Both the Department of Real Estate and the California Bar Association have determined the receipt of any monies in advance or providing phased services violates California law. The DRE is no longer reviewing agreements or issuing “no objection” letters and takes the position that absolutely no monies, no matter what the nature or how or when received, maintained, or distributed, may be requested or accepted until all the LM Services are fully completed. This applies to LM Service agreements existing before October 11, 2009 — no further fees may be collected and any fees received after October 11, 2009 must be fully refunded; however, advanced fees paid before October 11, 2009 are not affected. The restrictions are not limited by residency or place of employment, and therefore apply to California borrowers being offered LM Services by an out-of-state provider, or a California provider offering LM Services to a resident of another state.
Adding another blow to legitimate LM Service providers, the Federal Trade Commission (FTC) has thrown its hat into the ring with Title 16 – Code of Federal Regulations, Part 322, Mortgage Assistance Relief Services (“MARS”). The new federal rules meant to protect consumers from fraudulent LM Service and foreclosure rescue providers were finalized in late November 2010 and contain a complete ban on advance fees that will go into effect on January 31, 2011. The FTC rules are much more strict than California law. Attorneys are basically exempt because they can charge a client a retainer in advance for services related to the application for a loan modification, if they meet state law requirements. Generally, the FTC rules prohibit for-profit LM Service providers (i.e. mortgage brokers) from collecting any advance fees at all until the lender or loan servicer has given the homeowners a written offer and the homeowners have accepted the offer. The fine for failing to comply is $11,000 a day! Clearly illegal operations will not be tolerated and the FTC intends to enforce the rules.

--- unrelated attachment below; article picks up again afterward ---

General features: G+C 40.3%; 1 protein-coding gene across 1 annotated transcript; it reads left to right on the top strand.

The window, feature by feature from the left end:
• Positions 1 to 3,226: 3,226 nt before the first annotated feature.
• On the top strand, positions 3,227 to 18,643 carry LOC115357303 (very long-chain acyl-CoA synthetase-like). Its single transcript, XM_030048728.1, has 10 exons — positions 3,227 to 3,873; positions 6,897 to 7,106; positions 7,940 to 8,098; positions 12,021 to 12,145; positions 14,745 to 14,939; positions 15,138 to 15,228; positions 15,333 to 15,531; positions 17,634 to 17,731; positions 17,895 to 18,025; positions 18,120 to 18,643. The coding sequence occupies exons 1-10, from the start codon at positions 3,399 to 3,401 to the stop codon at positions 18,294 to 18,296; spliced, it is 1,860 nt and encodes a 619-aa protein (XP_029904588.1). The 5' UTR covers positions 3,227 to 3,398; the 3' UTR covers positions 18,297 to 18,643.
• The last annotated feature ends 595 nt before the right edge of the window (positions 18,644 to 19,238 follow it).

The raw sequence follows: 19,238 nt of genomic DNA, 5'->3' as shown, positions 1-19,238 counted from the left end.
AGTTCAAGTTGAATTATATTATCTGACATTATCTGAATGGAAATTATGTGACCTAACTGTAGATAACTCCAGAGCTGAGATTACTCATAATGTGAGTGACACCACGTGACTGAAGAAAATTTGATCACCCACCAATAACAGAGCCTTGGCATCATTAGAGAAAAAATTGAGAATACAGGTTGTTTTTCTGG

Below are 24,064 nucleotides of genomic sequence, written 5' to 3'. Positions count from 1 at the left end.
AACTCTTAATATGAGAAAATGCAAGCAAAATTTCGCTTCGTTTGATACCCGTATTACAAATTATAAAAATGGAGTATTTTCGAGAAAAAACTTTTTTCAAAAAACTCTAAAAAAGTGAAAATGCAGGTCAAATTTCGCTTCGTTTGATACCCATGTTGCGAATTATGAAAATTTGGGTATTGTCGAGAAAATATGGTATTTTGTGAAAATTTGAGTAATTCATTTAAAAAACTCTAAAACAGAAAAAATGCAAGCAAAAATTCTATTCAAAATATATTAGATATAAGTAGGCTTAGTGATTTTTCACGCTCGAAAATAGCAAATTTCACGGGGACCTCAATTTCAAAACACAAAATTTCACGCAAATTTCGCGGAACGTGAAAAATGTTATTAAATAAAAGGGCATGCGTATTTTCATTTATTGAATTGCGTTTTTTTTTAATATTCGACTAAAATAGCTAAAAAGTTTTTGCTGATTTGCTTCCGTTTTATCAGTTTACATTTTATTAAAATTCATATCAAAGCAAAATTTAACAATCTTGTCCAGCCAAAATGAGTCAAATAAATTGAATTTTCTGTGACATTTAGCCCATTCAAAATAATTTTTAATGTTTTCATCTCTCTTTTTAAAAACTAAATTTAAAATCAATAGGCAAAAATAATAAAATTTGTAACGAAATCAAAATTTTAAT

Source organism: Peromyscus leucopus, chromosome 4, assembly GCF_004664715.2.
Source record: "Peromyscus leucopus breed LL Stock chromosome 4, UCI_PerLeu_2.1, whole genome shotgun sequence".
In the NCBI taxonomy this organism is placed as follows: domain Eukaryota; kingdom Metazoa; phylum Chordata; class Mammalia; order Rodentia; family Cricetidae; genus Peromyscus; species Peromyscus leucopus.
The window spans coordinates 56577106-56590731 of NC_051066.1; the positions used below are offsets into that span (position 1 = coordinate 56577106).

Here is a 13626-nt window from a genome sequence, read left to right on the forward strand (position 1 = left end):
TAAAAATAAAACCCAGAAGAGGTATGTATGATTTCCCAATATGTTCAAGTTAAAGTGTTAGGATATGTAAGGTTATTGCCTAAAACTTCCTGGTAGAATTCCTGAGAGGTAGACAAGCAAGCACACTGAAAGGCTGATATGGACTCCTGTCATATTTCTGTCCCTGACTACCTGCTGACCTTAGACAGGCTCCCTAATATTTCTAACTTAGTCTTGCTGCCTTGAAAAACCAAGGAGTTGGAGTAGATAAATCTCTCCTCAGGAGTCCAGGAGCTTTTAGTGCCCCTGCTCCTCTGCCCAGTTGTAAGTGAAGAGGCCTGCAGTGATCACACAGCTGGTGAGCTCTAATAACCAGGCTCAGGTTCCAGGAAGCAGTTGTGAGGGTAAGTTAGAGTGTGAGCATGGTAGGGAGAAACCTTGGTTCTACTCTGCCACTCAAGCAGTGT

Feedback from attorneys and real estate professionals reveals that an impossible standard has been established. The new rules essentially “throw the baby out with the bath water” by requiring legitimate LM Service providers to finance the costs and provide the services for months or even years without any payment. They also run an extremely high risk of never being paid or even recovering actual costs. However, the good news is that the FTC Rules create a clear and bright line that will hopefully eliminate scams and fraud.
In summary, real estate brokers engaged in LM Services need to immediately come into compliance with California law and plan now to be in compliance with the FTC rules before the end of January 2011.